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(Updates with minister’s comments in ninth paragraph.)
Jan. 31 (Bloomberg) -- Australian Prime Minister Julia Gillard, the nation’s first female leader, starts 2012 with support for her government at the lowest level on record at the start of a parliamentary year, a poll today showed.
The ruling Labor party’s primary vote fell one percentage point to 30 percent, behind the Liberal-National coalition’s 45 percent, according to the first Newspoll survey of the year published in the Australian newspaper. Gillard’s lead as preferred prime minister fell 3 points to 40 percent, compared with opposition leader Tony Abbott’s 37 percent.
The poll caps a challenging start to 2012 for Gillard, who after parliament opens Feb. 7 plans to implement a price on carbon emissions and pass laws to create a new tax on miners ahead of national elections due in 2013. An independent lawmaker’s decision to withdraw support for the government and opposition demands for an inquiry into Labor’s role in clashes between police and aboriginal protesters last week may have robbed her of any momentum won late last year, Newspoll’s Martin O’Shannessy said.
“Labor is very good at fighting from behind in the underdog position,” O’Shannessy, Newspoll’s chief executive, said in a phone interview today. “Gillard’s challenge is to get Labor’s primary vote up to 35 percent, which is contestable” to win an election, he said.
Gillard’s parliamentary majority was reduced to one seat last week when Andrew Wilkie withdrew his support. Wilkie, who helped Labor form a minority government in 2010, said Gillard’s decision to implement a trial period on technology that restricts gambling on slot machines fell short of a pledge to make the limits mandatory.
Gillard formed a government in September 2010, three months after replacing Kevin Rudd as leader in a late-night party coup, after the nation’s closest election in seven decades. The vote ended Labor’s majority. She had to rely on the support of Wilkie, two other independents and a Greens Party lawmaker to secure the votes needed to pass legislation in the 150-member House of Representatives.
The opposition is demanding an inquiry after Gillard’s media aide resigned Jan. 27 for disclosing Abbott’s location at a restaurant in the national capital of Canberra, information that was passed on to protest organizers. Security officers rushed Gillard and Abbott from the venue, where they were attending a function, as dozens of demonstrators banged on the windows.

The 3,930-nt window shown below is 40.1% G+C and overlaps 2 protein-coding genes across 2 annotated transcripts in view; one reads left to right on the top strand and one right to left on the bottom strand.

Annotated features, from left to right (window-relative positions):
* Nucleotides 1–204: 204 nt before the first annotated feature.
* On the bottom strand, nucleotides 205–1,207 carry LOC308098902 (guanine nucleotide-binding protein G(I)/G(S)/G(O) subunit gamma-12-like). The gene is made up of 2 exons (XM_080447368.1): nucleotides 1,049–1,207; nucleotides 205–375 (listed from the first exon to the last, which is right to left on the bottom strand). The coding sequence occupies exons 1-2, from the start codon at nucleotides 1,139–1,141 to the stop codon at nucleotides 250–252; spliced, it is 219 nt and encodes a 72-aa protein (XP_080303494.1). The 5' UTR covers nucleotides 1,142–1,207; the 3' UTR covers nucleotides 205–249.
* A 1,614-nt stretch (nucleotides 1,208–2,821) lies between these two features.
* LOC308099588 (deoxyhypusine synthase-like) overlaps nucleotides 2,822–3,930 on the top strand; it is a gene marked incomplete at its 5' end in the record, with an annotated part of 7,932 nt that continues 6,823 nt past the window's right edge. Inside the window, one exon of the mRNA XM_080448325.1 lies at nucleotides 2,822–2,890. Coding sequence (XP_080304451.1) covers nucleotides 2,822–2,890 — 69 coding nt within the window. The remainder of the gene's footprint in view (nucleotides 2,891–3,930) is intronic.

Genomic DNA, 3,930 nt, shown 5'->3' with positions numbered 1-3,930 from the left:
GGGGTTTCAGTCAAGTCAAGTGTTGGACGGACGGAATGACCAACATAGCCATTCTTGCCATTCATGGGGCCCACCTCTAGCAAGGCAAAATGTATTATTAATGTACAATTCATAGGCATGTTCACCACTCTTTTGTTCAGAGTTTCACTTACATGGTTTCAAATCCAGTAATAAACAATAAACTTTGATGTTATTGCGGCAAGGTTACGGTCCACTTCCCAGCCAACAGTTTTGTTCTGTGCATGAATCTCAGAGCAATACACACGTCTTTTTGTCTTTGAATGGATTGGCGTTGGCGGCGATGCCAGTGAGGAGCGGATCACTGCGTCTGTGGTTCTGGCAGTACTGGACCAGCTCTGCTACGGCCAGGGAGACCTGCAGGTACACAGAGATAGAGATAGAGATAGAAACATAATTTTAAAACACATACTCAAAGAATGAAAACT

The government is also encountering opposition to its plan for a 30 percent tax on iron ore and coal profits, forecast to raise A$7.7 billion ($8.2 billion) in the first two years should it be approved by parliament’s upper house. Gillard’s approval rating in December rose to the highest in seven months after the lower house passed the tax plan and she signed a defense accord with U.S. President Barack Obama.
Gillard has faced speculation since September that Rudd would challenge her leadership. The former prime minister won’t vie for the top job, Minister for Regional Australia Simon Crean said today.
“There is no point in having a band of prima donnas unless they operate as a team,” Crean said in an interview on the 3AW radio station. “Part of the reason he lost the leadership was because he wasn’t” prepared to operate as part of a team, he said, referring to Rudd.
Gillard’s struggle to boost her government’s popularity comes even as the nation shrugs off the effects of the global economic downturn, spurred by a resources boom that’s pushing exports to records. Australia’s economy will expand 3.7 percent in 2012, the fastest pace among Group of 10 currencies, according to analysts surveyed by Bloomberg.
“The coalition’s primary vote shows it’s in a pretty strong position and the battle is with the prime minister,” said Newspoll’s O’Shannessy. “I don’t think Gillard will face a challenge from her party -- there would be a big breach of faith with the electorate were that to happen.”
The Newspoll survey of 1,139 people was conducted Jan. 28-29 and had a margin of error of plus or minus 3 percentage points.
--Editors: John Brinsley, Peter Hirschberg
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